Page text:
Conventional piezoelectric accelerometers are suitable for this testing as the machine is offline and there is no risk of compromising electrical clearances with metallic components in a high voltage area that is found during machine operation. The frequency range of the accelerometer is governed by the natural frequency of the sensor itself. Generally, the smaller the physical size of the sensor, the higher the natural frequency. Considering we are locating frequencies in the few hundred Hz range, general purpose accelerometers with maximum
frequency ranges of a few kHz or more are suitable and readily available.
Single axis accelerometers are easier to work with, but tri-axial accelerometers provide more information by collecting data in 3 directions simultaneously. Because we are interested in natural frequencies in the radial and tangential directions in stator endwindings, this decision becomes a balance of time (more time with single axis) and bookkeeping (more data with triaxial).
Poor mounting techniques of the accelerometer can result in poor results. The main requirement is for close mechanical contact between the accelerometer and the surface to which it is being attached. This will ensure the excitation forces are completely transmitted from the component surface to the accelerometer. Additionally, the response from the accelerometer’s natural frequency should not be measured within the endwinding structure natural frequencyrange. The type of sensor mount affects the accelerometer’s natural frequency. The more rigid (stiff) the mount, the closer the measured natural frequency will be to the accelerometer calibrated value. This can be achieved by stud or cement mounting; however, general purpose accelerometers typically have a natural frequency in the 5-10 kHz which far exceeds the frequency range of interest for stator endwinding impact testing. With this in mind, a more practical mount for stator endwinding testing is beeswax. Even though wax results in a reduced usable frequency range the frequencies of interested are in the few hundred Hz range and still well within the usable range of a wax mounted general purpose accelerometer. Wax provides a quick mount on a variety of surfaces. The cleaner the surface the better the wax will stick. The only practical consideration is at higher temperatures (e.g. >100°F) the wax can sometimes become soft and not stick.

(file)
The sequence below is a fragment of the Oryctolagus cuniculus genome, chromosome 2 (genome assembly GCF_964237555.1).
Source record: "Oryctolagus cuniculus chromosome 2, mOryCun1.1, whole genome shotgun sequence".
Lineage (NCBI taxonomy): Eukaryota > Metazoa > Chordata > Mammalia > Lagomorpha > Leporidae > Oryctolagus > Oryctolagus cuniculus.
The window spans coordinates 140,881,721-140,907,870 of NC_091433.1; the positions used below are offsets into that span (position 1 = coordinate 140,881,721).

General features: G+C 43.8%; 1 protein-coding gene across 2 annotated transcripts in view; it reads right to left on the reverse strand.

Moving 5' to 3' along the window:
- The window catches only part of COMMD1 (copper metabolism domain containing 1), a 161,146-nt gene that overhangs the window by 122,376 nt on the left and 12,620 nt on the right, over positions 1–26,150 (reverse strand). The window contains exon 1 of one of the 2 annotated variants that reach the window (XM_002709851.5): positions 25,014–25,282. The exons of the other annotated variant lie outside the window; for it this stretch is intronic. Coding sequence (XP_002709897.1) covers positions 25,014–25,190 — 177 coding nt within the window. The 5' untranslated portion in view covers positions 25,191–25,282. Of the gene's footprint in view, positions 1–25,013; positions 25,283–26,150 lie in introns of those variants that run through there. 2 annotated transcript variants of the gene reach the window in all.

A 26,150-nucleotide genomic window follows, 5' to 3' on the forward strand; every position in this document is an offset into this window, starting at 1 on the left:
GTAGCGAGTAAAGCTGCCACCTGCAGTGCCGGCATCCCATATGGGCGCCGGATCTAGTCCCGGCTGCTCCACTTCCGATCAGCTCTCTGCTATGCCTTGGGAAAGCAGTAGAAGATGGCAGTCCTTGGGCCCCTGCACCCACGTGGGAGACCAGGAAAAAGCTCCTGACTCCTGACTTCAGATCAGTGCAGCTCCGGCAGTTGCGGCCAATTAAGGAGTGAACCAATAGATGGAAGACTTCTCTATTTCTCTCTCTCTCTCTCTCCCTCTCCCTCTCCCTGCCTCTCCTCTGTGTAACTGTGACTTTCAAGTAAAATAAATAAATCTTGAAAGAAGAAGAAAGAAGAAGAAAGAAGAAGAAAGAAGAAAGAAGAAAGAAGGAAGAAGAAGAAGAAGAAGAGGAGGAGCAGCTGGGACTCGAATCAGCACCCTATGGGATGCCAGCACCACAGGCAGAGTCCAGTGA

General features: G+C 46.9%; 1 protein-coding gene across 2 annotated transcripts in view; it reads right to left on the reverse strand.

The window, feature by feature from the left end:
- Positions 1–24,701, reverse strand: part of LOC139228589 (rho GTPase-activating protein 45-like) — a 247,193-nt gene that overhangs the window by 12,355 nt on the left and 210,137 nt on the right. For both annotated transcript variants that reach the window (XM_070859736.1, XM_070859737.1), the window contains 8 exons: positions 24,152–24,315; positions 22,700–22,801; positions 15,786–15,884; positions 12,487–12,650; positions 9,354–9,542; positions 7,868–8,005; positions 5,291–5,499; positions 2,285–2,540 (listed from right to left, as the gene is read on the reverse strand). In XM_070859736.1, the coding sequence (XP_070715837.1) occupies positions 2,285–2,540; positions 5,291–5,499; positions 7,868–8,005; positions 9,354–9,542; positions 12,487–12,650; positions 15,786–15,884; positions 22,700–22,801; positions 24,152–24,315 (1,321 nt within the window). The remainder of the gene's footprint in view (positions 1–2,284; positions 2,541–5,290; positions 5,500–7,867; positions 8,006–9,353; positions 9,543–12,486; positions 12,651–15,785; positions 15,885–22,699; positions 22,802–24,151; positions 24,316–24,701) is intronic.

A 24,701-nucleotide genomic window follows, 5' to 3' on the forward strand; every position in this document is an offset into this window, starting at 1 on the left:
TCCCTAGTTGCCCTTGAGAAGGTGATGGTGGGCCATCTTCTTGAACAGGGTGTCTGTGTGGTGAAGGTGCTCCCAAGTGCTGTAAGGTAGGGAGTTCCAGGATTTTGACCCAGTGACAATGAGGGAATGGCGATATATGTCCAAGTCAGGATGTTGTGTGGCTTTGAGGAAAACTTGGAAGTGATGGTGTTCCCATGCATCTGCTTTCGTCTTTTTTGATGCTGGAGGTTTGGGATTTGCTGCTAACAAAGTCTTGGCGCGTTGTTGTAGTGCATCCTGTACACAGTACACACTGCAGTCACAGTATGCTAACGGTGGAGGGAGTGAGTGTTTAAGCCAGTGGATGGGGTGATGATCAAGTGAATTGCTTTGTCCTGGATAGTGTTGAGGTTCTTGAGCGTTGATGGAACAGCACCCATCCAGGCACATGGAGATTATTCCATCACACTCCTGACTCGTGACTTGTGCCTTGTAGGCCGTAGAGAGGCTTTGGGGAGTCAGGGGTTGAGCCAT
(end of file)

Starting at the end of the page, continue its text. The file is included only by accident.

The goal of impact testing is to establish a dynamic signature for the structure by doing Fourier analysis. There are two impact test procedures that can be used to establish the natural structural characteristics of a stator endwinding structure: Driving Point and Modal Analysis.
In the Driving Point test, the force hammer and the accelerometer are at the same measurement location, as shown in Figure 3. The measurement location is regarded as where the maximum deflection signals can be obtained and selected by the analyst. The result is a measured response at the excitation point or frequency response function (FRF). This transfer function is expressed in the frequency domain. 
The phase will be between 0 and 180 degrees or 180 and 360 degrees and be ~90 degrees at a natural frequency. Two observations are required to identify a natural frequency. As a driving frequency approaches an undamped natural frequency, 1) the magnitude approaches a maximum and; 2) a phase shift crosses through 90° . To identify natural frequencies these observations can be determined with impact testing. See Figure 5.
Figure 5. Natural Frequency Example